Meanwhile, as someone who’s career consists almost entirely of characters of a conflicted nature, Driver as Flip is remarkable as a non-practicing Jew being forced to come to terms with his heritage while finding it terrifyingly easy to slip into his undercover role as a white supremacist. Quick research revealing that Flip’s real-life counterpart wasn’t actually Jewish, but the dramatic license applied in this case provides an excellent counterpoint to Stallworth’s story. Where Stallworth’s being caught between two worlds provides narrative heft, it is Flip’s inner turmoil that provides the film’s emotional core and, ultimately, more fascinating journey.
WHITE POWER (?)
Faring less successfully from a storytelling perspective are the KKK themselves, who, aside from their leader David Duke (Topher Grace, That 70’s Show), are painted in such broad, cartoonish strokes, it becomes difficult to view them as a credible threat to anyone other than themselves. But to be perfectly fair, just how indicative the film’s KKK are of small-town American sensibilities and beliefs will probably vary based on one’s own political leanings.
THE POWER OF POP CULTURE
As far as institutionalized racism being embedded in the popular consciousness goes, not even cinema gets off easily, with Lee citing the examples of Birth of a Nation (which inspired a resurgence in KKK activity in the early 20th century) and Gone with the Wind (which depicted happy slaves working on plantations), two films widely recognized to this day as classics of the medium.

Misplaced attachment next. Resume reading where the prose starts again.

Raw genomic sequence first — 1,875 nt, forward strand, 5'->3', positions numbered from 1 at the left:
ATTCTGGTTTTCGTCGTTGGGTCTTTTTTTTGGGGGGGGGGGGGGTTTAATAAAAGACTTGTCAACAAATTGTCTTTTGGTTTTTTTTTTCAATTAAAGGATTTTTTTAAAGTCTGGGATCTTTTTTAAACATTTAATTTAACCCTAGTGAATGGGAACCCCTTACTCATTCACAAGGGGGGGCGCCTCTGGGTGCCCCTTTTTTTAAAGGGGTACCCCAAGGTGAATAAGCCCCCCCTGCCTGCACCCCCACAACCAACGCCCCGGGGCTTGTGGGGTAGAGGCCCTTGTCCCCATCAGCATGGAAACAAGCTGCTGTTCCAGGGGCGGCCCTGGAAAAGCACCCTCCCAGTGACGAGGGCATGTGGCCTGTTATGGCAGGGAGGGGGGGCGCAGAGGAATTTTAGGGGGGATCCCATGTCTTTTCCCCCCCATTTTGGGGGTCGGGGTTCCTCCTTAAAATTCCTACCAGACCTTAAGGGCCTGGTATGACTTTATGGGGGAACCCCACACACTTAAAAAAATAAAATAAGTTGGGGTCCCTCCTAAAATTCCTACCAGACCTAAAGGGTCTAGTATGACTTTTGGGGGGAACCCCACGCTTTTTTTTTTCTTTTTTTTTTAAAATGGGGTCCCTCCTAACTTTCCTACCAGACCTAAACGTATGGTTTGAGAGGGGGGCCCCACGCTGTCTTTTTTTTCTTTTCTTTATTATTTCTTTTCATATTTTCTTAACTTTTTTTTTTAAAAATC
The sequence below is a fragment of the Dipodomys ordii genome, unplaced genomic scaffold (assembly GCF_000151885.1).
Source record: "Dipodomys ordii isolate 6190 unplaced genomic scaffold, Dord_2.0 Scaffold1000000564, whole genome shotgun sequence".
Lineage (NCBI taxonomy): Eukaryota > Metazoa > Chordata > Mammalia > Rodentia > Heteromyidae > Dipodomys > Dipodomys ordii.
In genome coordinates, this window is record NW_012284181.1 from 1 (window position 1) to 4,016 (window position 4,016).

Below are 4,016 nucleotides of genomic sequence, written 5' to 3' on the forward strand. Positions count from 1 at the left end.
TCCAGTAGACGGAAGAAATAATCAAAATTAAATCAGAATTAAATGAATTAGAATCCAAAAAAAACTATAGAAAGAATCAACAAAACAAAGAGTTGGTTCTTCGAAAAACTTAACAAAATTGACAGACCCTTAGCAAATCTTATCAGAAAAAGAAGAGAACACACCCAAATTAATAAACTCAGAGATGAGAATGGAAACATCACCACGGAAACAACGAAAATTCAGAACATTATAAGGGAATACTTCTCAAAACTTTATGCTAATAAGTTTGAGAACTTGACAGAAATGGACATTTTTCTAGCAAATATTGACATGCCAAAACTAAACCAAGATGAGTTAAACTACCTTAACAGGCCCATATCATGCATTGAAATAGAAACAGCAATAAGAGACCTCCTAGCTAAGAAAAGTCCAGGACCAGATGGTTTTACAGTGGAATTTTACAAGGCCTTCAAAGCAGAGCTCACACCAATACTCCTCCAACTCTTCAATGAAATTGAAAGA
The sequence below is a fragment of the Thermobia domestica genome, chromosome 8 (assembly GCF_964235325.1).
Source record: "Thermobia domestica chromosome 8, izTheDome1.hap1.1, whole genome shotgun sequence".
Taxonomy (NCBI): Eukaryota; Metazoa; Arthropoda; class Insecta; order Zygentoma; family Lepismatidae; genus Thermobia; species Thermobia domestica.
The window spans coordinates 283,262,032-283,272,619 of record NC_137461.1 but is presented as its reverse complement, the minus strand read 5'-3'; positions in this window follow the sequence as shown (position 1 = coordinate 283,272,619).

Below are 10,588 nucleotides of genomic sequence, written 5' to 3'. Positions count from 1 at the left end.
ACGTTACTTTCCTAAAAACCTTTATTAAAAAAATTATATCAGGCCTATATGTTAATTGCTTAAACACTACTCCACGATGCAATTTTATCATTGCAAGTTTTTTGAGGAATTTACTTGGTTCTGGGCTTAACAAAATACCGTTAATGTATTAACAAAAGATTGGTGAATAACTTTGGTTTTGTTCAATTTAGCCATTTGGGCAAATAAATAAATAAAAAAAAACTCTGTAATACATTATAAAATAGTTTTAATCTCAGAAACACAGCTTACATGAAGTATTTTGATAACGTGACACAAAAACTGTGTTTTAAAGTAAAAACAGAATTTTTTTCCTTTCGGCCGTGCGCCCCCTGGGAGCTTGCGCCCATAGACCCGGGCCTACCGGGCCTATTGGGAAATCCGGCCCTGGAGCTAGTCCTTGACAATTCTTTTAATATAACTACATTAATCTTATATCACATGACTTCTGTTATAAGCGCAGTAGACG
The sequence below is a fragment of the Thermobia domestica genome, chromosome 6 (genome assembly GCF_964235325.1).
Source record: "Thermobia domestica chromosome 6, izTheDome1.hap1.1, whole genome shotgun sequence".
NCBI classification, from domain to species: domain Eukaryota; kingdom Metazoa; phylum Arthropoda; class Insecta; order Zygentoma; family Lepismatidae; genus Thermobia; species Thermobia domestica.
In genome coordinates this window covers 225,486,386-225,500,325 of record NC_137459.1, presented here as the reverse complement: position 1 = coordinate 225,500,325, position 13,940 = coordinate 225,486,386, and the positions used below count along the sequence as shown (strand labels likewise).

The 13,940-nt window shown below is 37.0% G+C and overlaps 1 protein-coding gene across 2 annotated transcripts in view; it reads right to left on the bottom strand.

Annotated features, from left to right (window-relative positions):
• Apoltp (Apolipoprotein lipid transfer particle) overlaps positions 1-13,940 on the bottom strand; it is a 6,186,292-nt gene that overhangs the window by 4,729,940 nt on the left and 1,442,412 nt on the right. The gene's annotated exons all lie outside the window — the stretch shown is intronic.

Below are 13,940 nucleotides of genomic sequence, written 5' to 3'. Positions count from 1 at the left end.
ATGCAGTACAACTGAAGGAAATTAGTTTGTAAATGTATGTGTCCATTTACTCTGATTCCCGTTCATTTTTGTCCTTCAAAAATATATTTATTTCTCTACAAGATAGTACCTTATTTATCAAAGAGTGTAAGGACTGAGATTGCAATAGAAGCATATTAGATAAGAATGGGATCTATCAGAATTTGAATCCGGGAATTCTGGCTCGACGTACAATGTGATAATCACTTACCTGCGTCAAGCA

When Stallworth asks Patrice to consider the merits of black movie heroes like Shaft (1971) or Super Fly (1972), she bursts his bubble by dismissing them outright – the first for working with the police, and the second for being a pimp. As far as Patrice is concerned, she’s looking out for her own people, and it galls her that Ron refuses to take a public stance.
SPIKE LEE, FILMMAKER
Ultimately, Lee’s decision to allow the ridiculousness of the situation speak for itself makes for a far more cohesive (and overall satisfying) experience than one usually has with his films. His stances against racism and ignorance are still fully present, but unlike his recent works like Chi-Raq (2015), they never threaten to overpower or take you out of the moment.
The newfound restraint is particularly welcome in a sequence where an aged activist speaks to a crowd of Patrice’s fellow students: Intercut with an ongoing Klan gathering and featuring the legendary Harry Belafonte as the activist speaking on the true 1916 public lynching of Jesse Washington, it would have been easy for the scene to fall flat on its face. But Belafonte’s earnest delivery, tinged with a tangible sense of pain at the evils of men, elevates the sequence beyond cheap tears and stunt casting.
THE BOTTOM LINE
Ultimately, aside from one or two moments (hearing “Make America great again” in dialogue is particularly cringe-worthy), Lee’s tendency to eschew subtlety only really rears its head at the very end: Just as the audience is ready to leave on a triumphant note – Grace’s (as Duke) reaction upon learning Stallworth’s true identity is priceless – we are treated to a series of real-life news clips that basically slaps the audience in the face for thinking in any way that the story was over.
Of course, we should have known better – have we mentioned that subtlety was never Spike Lee’s strong suit?